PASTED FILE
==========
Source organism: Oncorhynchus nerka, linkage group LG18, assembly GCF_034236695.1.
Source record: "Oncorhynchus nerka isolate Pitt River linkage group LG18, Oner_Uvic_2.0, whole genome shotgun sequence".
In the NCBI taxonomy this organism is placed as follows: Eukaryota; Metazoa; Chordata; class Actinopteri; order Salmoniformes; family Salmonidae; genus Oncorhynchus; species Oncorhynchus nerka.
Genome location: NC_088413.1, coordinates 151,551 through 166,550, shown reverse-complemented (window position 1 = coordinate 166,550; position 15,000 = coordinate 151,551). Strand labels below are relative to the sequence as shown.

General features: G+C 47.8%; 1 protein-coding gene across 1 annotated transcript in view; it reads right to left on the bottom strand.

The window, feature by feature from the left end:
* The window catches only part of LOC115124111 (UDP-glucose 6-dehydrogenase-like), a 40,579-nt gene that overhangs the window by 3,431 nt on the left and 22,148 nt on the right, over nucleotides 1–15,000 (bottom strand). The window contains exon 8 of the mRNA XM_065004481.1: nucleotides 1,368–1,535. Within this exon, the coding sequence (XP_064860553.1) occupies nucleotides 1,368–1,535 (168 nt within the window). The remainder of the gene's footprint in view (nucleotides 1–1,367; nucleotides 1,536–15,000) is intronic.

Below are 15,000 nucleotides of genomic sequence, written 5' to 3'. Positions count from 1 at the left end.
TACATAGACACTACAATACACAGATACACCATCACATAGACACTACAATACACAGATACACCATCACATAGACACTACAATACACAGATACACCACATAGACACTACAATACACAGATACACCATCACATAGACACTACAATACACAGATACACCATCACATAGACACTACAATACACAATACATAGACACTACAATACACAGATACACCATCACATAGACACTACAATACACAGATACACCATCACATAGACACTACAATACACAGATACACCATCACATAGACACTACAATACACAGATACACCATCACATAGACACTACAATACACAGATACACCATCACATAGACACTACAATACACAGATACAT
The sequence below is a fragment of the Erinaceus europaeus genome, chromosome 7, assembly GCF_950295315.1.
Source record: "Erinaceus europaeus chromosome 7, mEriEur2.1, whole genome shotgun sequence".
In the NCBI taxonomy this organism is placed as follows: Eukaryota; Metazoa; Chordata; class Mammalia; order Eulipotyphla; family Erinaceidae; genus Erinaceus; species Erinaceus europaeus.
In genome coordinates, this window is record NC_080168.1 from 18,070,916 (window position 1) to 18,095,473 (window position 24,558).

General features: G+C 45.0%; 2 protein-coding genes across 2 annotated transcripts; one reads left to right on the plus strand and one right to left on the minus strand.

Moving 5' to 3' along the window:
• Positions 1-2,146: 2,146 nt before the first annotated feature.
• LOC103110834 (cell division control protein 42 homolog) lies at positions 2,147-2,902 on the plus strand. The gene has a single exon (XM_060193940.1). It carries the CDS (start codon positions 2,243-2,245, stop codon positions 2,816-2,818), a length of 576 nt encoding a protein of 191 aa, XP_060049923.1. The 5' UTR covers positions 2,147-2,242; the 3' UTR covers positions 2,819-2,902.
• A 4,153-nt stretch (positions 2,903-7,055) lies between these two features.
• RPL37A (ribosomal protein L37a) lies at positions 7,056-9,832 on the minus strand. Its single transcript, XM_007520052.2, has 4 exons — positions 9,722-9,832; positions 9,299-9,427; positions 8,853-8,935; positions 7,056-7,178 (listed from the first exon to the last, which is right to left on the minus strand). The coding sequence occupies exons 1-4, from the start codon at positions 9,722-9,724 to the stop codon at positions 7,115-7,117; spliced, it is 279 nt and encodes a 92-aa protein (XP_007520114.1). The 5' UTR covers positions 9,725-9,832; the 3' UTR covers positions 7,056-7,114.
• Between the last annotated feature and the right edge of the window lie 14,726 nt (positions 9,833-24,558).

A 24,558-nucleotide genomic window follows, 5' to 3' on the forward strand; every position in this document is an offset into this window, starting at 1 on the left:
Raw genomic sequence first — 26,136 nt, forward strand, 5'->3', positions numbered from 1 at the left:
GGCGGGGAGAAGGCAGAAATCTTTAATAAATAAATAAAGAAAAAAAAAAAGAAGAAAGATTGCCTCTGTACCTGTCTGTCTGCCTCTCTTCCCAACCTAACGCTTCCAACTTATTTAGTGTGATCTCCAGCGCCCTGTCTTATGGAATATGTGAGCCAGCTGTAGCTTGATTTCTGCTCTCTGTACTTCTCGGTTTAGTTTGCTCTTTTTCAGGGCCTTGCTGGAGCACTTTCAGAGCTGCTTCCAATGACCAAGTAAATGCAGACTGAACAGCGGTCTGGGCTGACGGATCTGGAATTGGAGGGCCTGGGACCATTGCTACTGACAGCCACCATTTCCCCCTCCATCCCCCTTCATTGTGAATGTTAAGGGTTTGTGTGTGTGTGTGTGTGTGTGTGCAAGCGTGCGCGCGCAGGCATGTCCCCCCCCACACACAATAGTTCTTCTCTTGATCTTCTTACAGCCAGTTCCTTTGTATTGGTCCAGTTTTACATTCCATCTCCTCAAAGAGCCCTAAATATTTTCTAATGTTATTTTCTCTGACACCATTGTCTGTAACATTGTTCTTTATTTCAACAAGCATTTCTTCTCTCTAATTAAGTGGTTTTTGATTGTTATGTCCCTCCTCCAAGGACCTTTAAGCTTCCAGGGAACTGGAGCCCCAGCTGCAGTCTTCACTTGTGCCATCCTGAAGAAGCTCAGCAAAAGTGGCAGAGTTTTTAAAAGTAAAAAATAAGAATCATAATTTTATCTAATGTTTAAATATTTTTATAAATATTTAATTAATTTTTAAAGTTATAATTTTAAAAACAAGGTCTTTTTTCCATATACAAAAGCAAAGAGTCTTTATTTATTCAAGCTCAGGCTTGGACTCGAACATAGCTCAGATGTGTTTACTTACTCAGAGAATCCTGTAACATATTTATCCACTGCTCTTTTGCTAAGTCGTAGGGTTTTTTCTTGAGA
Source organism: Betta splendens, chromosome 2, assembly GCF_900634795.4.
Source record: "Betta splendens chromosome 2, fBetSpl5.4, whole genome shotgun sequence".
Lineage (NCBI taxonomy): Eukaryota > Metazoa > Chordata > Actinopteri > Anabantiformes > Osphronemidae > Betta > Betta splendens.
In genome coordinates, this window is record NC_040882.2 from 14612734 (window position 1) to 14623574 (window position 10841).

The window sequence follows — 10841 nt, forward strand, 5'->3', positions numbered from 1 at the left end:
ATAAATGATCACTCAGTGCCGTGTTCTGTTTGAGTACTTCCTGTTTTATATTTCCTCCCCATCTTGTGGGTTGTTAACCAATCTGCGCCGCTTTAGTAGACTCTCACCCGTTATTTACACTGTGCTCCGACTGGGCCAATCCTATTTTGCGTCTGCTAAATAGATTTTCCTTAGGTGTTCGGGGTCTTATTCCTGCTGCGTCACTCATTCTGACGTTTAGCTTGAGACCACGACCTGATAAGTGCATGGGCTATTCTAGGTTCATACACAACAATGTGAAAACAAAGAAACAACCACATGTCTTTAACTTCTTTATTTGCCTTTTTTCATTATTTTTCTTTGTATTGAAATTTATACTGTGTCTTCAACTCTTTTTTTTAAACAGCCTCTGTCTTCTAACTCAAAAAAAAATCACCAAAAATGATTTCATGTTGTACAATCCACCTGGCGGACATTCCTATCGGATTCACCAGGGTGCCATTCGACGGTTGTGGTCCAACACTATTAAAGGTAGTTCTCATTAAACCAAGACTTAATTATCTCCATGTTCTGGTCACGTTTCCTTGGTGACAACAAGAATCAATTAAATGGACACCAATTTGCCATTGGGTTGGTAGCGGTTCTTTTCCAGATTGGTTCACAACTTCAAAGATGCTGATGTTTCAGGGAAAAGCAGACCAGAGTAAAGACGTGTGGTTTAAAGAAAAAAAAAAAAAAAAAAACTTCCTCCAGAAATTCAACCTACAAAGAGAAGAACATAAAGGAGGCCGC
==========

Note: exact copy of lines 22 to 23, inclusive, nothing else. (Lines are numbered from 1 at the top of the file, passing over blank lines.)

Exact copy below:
Raw genomic sequence first — 26,136 nt, forward strand, 5'->3', positions numbered from 1 at the left:
GGCGGGGAGAAGGCAGAAATCTTTAATAAATAAATAAAGAAAAAAAAAAAGAAGAAAGATTGCCTCTGTACCTGTCTGTCTGCCTCTCTTCCCAACCTAACGCTTCCAACTTATTTAGTGTGATCTCCAGCGCCCTGTCTTATGGAATATGTGAGCCAGCTGTAGCTTGATTTCTGCTCTCTGTACTTCTCGGTTTAGTTTGCTCTTTTTCAGGGCCTTGCTGGAGCACTTTCAGAGCTGCTTCCAATGACCAAGTAAATGCAGACTGAACAGCGGTCTGGGCTGACGGATCTGGAATTGGAGGGCCTGGGACCATTGCTACTGACAGCCACCATTTCCCCCTCCATCCCCCTTCATTGTGAATGTTAAGGGTTTGTGTGTGTGTGTGTGTGTGTGTGCAAGCGTGCGCGCGCAGGCATGTCCCCCCCCACACACAATAGTTCTTCTCTTGATCTTCTTACAGCCAGTTCCTTTGTATTGGTCCAGTTTTACATTCCATCTCCTCAAAGAGCCCTAAATATTTTCTAATGTTATTTTCTCTGACACCATTGTCTGTAACATTGTTCTTTATTTCAACAAGCATTTCTTCTCTCTAATTAAGTGGTTTTTGATTGTTATGTCCCTCCTCCAAGGACCTTTAAGCTTCCAGGGAACTGGAGCCCCAGCTGCAGTCTTCACTTGTGCCATCCTGAAGAAGCTCAGCAAAAGTGGCAGAGTTTTTAAAAGTAAAAAATAAGAATCATAATTTTATCTAATGTTTAAATATTTTTATAAATATTTAATTAATTTTTAAAGTTATAATTTTAAAAACAAGGTCTTTTTTCCATATACAAAAGCAAAGAGTCTTTATTTATTCAAGCTCAGGCTTGGACTCGAACATAGCTCAGATGTGTTTACTTACTCAGAGAATCCTGTAACATATTTATCCACTGCTCTTTTGCTAAGTCGTAGGGTTTTTTCTTGAGA